War: Putin's ceasefire: glimmer of hope or propaganda?

Russian President Vladimir Putin has certainly not displayed much charity in the past ten months of the war of aggression against Ukraine.

War: Putin's ceasefire: glimmer of hope or propaganda?

Russian President Vladimir Putin has certainly not displayed much charity in the past ten months of the war of aggression against Ukraine. It was all the more surprising when he ordered a one-and-a-half-day ceasefire from this Friday for the Orthodox Christmas celebrations. Believers should be able to attend the Christmas masses, was the Kremlin's official statement on Thursday. It is the first time since the beginning of the war at the end of February that Russia has unilaterally announced a ceasefire along the entire front line - but it is questionable whether this will ultimately be implemented. Kyiv senses a trap and sees it as pure propaganda behavior.

Putin's order literally reads: "Taking into account Patriarch Kirill's call, I am ordering the Russian Ministry of Defense from January 6 at 12 noon (10:00 CET) to January 7 at midnight (22:00 CET) along the entire line of armed forces to put the dispute in Ukraine into effect." Earlier, Kirill, the influential head of the Russian Orthodox Church, called for a ceasefire in Ukraine over Christmas. The Orthodox Churches in Russia and Ukraine traditionally celebrate the birth of Jesus Christ on January 7 according to the Julian calendar.

So far, agreements on ceasefires have always been limited to the local area - for example in the first months of the war around the besieged port city of Mariupol, where both sides repeatedly accused each other of violations. In addition, there is currently a periodically functioning crossing point in the southern Ukrainian region of Zaporizhia between the Russian-occupied town of Wassylivka and the Ukrainian-controlled Kamianske. This is also used by the inspectors of the International Atomic Energy Agency (IAEA) to access the Zaporizhia nuclear power plant near Enerhodar.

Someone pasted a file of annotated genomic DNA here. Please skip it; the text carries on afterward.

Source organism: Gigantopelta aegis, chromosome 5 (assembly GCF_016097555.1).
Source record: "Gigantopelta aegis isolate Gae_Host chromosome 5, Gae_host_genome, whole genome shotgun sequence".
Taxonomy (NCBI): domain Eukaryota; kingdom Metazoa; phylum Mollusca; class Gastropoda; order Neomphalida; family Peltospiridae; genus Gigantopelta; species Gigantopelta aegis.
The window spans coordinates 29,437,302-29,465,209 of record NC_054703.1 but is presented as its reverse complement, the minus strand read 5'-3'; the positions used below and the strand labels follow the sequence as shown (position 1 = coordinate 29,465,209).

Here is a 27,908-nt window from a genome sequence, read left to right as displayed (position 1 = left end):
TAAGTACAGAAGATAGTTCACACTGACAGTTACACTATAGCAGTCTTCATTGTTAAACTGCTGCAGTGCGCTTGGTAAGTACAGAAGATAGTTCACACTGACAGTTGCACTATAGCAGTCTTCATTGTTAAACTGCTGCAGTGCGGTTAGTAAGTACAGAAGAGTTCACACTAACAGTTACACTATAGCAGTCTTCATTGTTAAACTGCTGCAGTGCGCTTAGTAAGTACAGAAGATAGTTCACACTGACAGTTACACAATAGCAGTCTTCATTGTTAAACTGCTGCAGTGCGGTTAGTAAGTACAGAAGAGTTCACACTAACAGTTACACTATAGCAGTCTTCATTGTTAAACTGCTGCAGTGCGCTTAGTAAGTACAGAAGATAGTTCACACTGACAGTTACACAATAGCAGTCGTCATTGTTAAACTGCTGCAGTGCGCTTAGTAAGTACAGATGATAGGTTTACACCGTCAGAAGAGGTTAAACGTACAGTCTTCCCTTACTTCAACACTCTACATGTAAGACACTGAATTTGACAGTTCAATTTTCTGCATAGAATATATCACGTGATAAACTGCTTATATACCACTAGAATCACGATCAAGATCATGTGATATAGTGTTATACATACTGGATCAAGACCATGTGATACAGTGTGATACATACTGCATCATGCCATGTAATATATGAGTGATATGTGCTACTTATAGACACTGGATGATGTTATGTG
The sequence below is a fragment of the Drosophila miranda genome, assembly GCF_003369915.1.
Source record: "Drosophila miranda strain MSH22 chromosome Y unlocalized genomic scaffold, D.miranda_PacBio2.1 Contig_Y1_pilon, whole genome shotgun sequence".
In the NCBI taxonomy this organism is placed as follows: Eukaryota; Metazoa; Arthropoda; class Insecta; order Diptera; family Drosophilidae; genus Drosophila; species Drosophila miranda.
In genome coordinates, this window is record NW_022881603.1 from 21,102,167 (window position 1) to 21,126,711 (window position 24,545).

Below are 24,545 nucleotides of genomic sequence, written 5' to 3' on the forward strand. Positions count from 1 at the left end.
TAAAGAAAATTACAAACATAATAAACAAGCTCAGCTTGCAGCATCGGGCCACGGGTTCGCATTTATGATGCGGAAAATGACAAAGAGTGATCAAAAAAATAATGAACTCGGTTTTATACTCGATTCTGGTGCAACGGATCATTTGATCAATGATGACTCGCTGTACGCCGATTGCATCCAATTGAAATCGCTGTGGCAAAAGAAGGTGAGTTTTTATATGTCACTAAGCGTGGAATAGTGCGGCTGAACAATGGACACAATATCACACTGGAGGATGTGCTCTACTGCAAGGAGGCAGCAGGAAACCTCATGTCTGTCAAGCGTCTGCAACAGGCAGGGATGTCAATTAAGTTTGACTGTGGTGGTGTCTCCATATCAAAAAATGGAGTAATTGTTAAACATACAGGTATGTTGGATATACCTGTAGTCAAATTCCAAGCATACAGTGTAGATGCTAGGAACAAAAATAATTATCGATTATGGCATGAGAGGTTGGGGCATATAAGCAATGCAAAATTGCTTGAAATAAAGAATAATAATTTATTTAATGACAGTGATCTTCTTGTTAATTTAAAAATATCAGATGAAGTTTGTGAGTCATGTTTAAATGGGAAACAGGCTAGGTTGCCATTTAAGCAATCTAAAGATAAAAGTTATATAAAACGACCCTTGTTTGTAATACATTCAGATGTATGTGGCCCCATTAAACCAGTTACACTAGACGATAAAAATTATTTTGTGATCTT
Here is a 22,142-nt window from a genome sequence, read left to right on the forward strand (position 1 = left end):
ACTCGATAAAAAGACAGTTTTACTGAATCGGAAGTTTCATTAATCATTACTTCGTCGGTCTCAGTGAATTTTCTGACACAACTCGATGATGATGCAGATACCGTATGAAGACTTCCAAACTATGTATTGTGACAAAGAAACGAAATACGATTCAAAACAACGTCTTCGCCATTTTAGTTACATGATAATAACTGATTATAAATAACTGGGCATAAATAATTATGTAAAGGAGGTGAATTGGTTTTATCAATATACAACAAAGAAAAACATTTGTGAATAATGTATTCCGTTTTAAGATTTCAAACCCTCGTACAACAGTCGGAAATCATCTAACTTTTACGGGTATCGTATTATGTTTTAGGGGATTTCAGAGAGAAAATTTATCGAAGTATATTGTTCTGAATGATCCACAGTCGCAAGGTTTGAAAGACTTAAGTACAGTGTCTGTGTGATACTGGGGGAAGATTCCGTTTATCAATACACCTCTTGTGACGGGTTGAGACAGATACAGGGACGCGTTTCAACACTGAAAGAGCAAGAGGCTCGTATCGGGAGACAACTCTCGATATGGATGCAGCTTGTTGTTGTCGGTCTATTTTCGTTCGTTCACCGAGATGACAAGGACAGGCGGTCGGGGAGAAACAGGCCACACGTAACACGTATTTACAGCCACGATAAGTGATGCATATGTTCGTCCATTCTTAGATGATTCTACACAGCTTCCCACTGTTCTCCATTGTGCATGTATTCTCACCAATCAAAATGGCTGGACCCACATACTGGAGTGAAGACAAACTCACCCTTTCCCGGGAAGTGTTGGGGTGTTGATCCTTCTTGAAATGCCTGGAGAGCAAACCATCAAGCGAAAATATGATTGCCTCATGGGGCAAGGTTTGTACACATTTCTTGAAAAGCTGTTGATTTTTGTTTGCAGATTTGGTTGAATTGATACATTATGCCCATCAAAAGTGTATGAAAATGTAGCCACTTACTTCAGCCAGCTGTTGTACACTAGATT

Kyiv smells "cynical weapon"

Moscow has now called on Kyiv to also temporarily silence the guns - but they angrily refuse. Mykhailo Podoliak, adviser in the Ukrainian presidential office, spoke of a "cynical trap" and "hypocrisy". "Russia must leave the occupied territories - only then will there be a "temporary ceasefire"," he wrote on Twitter, referring to the illegally annexed areas of Cherson, Zaporizhia, Luhansk, Donetsk and the Black Sea peninsula of Crimea. Unlike the Russian opponent, Ukraine does not attack foreign territory and does not kill civilians.

It was purely a "propaganda gesture," Podoljak later added. "Russia is trying by all means to reduce the intensity of the fighting and the intensity of the attacks on its logistics centers, at least temporarily." Kyiv will therefore not react to Moscow's "deliberately manipulative" initiatives.

Russian political scientist Tatyana Stanovaya, who lives abroad, agrees: "The Christmas truce fits perfectly into Putin's logic, in which Russia is acting on the positive side of history and fighting for justice." In addition, the 70-year-old Kremlin chief wants to prevent a similar debacle as on New Year's Eve by temporarily stopping hostilities, Stanovaya wrote in the Telegram news service. On the night of January 1, at least dozens and possibly hundreds of Russian soldiers were killed in a Ukrainian attack in Makiivka in the Donetsk region.

Federal Government: Have "taken note" of it

The federal government also reacted cautiously. "We have taken note of the announcement," said a government spokesman in Berlin. "Every cessation of hostilities helps save lives." However, the fact remains that Russia must completely withdraw its troops from Ukraine and can thus end this war at any time. "We continue to call on Russia to do this."

Above all, it remains to be seen whether the Russian soldiers will actually keep their own ceasefire - especially if the Ukrainian recapture attempts on the more than 800-kilometer-long front line continue through Christmas. Will the Russians shoot back then?

If one is to believe the occupation chief of the Donetsk region, Denis Puschilin: Yes. "The decision concerns the cessation of initiative fire and offensive actions from our side," he wrote in the Telegram news service. "That doesn't mean we won't respond to enemy provocations! Or even give the enemy any chance to improve their frontline positions during these holiday hours."

The ceasefire is therefore likely to have only a limited impact on the immediate front area. It is possible that there will be no Russian rocket and drone attacks during these 36 hours of Christmas, at least in other Ukrainian regions - in contrast to New Year's Eve.